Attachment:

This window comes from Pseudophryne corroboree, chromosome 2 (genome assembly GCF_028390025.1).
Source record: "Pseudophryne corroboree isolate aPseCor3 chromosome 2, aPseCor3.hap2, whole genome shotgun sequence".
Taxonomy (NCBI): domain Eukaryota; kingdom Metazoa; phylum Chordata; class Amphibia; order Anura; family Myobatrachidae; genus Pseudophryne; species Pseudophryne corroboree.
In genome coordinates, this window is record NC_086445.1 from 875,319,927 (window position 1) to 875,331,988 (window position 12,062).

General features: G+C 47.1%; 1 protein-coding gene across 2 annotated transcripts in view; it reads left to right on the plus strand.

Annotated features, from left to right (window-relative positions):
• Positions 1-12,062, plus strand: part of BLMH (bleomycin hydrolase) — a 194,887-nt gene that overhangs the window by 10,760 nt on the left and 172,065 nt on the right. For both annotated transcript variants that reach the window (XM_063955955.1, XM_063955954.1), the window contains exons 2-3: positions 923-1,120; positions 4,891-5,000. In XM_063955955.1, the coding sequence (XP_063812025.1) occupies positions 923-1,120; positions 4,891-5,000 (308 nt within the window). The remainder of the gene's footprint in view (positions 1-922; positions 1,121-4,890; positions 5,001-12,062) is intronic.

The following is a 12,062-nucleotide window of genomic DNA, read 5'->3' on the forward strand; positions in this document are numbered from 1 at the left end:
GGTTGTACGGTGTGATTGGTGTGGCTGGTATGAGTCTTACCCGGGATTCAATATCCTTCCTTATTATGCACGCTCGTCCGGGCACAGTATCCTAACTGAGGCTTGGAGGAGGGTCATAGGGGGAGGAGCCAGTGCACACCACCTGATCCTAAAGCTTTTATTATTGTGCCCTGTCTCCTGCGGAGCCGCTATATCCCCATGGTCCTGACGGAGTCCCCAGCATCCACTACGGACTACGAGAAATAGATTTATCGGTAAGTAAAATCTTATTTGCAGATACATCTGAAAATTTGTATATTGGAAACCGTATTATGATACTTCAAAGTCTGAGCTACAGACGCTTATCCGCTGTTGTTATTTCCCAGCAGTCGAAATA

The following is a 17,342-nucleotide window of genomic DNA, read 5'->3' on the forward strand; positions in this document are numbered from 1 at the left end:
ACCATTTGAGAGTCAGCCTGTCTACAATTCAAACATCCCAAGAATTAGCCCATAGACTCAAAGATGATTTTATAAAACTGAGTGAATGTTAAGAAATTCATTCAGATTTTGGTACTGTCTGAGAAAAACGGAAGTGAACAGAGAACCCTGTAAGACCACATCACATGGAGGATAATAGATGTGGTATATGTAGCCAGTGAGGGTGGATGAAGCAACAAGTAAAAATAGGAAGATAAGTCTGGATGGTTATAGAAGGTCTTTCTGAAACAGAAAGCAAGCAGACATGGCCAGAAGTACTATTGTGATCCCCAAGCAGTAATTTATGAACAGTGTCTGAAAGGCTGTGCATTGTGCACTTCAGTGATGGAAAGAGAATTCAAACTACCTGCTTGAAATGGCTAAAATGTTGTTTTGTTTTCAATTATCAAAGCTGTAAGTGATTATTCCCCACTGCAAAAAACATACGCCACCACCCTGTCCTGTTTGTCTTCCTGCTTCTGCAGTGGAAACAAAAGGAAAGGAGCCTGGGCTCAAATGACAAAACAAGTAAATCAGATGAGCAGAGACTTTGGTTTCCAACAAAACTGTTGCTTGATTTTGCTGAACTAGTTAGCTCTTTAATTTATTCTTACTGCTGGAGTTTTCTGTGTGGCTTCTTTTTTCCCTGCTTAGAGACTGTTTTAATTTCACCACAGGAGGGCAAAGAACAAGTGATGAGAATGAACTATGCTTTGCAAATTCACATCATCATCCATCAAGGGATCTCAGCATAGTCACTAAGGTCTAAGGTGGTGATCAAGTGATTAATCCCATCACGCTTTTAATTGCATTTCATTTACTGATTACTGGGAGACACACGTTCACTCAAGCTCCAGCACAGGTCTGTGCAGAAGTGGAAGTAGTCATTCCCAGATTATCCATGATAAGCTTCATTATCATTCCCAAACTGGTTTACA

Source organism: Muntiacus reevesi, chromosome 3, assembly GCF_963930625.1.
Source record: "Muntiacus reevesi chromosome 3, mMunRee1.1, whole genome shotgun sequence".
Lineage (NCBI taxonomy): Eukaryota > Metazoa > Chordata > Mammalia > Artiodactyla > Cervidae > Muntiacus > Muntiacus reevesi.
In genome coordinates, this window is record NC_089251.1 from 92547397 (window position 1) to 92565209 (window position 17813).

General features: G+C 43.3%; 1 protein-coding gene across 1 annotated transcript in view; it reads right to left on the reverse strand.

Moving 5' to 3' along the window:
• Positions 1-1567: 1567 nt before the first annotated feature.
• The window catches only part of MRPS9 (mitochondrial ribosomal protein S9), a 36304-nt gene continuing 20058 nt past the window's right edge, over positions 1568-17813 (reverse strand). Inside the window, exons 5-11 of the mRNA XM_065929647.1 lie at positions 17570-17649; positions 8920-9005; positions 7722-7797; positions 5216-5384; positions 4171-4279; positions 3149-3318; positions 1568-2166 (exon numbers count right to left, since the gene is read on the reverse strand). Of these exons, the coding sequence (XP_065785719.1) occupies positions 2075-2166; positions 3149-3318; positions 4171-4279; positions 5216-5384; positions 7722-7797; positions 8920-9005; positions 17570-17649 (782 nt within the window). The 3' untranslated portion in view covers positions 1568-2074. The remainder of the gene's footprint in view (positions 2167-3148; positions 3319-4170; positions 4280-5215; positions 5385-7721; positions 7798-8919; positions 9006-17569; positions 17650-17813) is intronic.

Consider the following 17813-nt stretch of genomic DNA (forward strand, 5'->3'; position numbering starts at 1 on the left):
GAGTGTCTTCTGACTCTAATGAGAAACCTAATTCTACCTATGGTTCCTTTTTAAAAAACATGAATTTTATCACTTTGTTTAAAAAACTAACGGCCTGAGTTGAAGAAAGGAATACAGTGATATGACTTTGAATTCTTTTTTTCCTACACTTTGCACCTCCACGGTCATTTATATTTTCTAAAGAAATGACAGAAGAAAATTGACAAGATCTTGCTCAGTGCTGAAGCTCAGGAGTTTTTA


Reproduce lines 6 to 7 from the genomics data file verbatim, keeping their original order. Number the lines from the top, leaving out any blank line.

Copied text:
Annotated features, from left to right (window-relative positions):
• Positions 1-12,062, plus strand: part of BLMH (bleomycin hydrolase) — a 194,887-nt gene that overhangs the window by 10,760 nt on the left and 172,065 nt on the right. For both annotated transcript variants that reach the window (XM_063955955.1, XM_063955954.1), the window contains exons 2-3: positions 923-1,120; positions 4,891-5,000. In XM_063955955.1, the coding sequence (XP_063812025.1) occupies positions 923-1,120; positions 4,891-5,000 (308 nt within the window). The remainder of the gene's footprint in view (positions 1-922; positions 1,121-4,890; positions 5,001-12,062) is intronic.